The Economist


News from the schools


Contentious consultants

At Wharton, Thomas Caleel, wonders why applicants spend their money on consultants when they can simply call the schools they are applying to for advice. “We tell the applicants what we’re looking for,” Mr Caleel said. “And I can guarantee what we say is far more accurate than what a consultant says.”

Sanford Kreisberg, the founder of Cambridge Essay Service, disagrees: admissions officers, he says, are limited in what information they can release, and tend to be too generic. By contrast consultants, according to Mr Kreisberg, offer “insight into school preferences as to age, background, stats, pet peeves, touch points and passions.”

News from the schools

May 26th 2006

Blake’s progress

DESPITE his low approval rating, George Bush’s recommendation still goes a long way. Just ask Blake Gottesman. Mr Gottesman is the president’s 26-year-old personal aide, responsible for carrying his breath mints, logging his telephone calls and dog-sitting his Scottish terrier. In June the self-described “luckiest college dropout” in America, will leave the White House to enrol at the Harvard Business School (HBS), where the president himself studied.

. . . .

Sanford Kreisberg, an admissions consultant who follows HBS closely as the head of Cambridge Essay Service, says he is not surprised by the decision: “HBS likes political figures of all stripes it is a variety of leadership, their key mantra.” Mr Kreisberg also believes the admissions committee was impressed with Mr Gottesman’s ability to fit into a “high-stress elite” environment. Although HBS claims there is no single formula for a successful application, a recommendation from the president is one formula it finds hard to resist.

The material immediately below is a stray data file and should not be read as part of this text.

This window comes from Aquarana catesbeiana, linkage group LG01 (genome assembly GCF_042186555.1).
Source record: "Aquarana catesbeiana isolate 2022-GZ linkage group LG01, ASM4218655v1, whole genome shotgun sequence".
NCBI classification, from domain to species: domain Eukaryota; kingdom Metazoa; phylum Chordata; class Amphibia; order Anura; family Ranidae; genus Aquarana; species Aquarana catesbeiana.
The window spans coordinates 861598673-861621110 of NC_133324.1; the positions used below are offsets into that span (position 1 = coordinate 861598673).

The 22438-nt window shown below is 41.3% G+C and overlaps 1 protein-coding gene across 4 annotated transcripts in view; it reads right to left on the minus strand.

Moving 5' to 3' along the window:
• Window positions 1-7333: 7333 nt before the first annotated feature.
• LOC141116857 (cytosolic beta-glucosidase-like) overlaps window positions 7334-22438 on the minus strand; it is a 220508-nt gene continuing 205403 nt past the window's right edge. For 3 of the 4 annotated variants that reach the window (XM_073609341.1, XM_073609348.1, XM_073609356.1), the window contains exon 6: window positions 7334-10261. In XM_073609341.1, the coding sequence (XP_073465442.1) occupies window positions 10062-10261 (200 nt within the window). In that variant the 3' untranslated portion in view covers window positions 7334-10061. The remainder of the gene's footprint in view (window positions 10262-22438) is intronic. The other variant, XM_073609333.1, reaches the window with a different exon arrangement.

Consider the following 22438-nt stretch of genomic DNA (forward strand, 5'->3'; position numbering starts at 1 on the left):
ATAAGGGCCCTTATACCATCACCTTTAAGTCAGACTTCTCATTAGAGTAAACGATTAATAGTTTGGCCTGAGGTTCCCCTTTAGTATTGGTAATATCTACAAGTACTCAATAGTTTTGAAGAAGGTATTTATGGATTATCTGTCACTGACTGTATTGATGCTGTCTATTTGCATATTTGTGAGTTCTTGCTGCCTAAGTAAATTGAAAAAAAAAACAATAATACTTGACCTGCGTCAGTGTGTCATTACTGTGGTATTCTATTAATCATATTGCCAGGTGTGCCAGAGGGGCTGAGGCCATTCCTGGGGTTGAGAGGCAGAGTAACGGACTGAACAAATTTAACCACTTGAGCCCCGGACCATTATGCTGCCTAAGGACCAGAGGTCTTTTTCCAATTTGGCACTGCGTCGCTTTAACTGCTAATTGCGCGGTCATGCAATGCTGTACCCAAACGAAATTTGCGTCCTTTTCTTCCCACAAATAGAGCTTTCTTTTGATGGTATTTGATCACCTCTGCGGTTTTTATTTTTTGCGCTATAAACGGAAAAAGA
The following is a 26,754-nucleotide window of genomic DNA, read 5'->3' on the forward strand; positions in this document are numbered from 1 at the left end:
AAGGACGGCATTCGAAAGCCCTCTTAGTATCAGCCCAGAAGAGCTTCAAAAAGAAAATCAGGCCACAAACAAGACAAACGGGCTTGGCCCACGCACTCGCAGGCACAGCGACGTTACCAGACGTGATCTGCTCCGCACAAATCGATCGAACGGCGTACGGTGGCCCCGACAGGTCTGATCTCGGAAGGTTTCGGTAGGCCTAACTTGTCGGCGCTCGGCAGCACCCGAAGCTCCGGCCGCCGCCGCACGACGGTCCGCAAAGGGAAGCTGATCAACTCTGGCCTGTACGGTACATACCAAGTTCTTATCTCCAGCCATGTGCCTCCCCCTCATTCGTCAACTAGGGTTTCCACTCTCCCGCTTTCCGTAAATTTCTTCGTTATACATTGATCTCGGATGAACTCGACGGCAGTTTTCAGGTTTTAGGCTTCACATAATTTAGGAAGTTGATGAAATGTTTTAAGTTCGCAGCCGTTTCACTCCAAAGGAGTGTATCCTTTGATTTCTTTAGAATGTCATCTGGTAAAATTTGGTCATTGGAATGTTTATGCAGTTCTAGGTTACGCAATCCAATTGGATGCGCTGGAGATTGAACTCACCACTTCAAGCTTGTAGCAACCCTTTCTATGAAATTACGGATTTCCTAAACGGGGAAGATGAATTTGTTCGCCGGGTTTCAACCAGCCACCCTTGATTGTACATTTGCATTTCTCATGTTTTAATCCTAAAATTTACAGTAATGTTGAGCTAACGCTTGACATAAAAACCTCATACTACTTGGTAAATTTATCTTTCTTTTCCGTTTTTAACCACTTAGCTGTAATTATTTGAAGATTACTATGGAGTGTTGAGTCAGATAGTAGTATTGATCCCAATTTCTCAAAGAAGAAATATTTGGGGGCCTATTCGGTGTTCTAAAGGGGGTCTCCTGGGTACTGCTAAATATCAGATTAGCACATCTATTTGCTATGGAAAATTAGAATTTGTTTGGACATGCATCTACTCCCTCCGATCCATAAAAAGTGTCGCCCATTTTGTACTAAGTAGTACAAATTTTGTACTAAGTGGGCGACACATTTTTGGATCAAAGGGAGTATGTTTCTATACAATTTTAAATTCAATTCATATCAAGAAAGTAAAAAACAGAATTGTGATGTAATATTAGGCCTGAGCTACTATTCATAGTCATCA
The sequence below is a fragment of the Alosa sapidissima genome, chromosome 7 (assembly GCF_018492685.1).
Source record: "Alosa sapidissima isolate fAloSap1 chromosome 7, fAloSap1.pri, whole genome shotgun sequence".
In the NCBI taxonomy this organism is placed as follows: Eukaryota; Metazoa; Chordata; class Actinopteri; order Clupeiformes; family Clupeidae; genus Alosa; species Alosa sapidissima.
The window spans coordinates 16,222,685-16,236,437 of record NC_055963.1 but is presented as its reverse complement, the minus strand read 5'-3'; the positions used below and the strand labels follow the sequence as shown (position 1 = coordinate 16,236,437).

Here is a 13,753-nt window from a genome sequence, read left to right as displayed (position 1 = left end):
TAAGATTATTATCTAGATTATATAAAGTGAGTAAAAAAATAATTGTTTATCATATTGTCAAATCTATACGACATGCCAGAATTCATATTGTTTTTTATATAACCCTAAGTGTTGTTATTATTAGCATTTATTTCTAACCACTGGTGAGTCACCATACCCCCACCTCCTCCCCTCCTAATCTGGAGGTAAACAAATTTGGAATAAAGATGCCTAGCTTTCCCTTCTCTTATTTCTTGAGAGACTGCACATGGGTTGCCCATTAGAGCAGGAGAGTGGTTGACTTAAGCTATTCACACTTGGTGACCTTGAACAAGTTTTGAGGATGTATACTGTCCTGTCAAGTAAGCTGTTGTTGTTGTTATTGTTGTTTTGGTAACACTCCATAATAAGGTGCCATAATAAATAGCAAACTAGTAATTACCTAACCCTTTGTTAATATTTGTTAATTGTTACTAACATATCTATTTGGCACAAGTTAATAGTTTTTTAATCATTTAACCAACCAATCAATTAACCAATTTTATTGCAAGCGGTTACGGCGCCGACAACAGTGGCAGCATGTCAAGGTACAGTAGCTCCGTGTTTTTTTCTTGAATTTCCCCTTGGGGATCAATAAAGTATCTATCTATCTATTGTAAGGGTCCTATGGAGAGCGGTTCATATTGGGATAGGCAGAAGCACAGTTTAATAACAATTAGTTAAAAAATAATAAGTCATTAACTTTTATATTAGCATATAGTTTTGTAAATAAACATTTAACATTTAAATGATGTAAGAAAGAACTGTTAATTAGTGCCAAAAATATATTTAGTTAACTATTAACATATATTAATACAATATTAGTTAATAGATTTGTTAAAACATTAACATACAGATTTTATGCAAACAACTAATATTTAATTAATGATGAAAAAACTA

News from the schools

From The Economist print edition

Controversy is brewing at Harvard Business School over one of its alumni. Gabriel Ashkenazi graduated from HBS’s eight-week-long Advanced Management Programme in 2004. Recently appointed head of the Israel Defence Forces (IDF), General Ashkenazi has been accused by some on campus of overseeing human rights abuses during Israel’s occupation of southern Lebanon. The general, who is portrayed as a moderate in Israel’s press, has not been charged with wrongdoing in Israel or abroad. But that hasn’t stopped activists from questioning HBR’s admissions standards (the alleged abuses occurred before Mr Ashkenazi came to Harvard).

The disagreement raises interesting questions over how schools make their admissions decisions. Sandy Kreisberg, an admissions consultant who follows HBS closely, thinks schools should avoid giving politically-motivated groups any sway over their decisions. “It would mean second-guessing military admits from scores of countries, including America,” said Mr Kreisberg.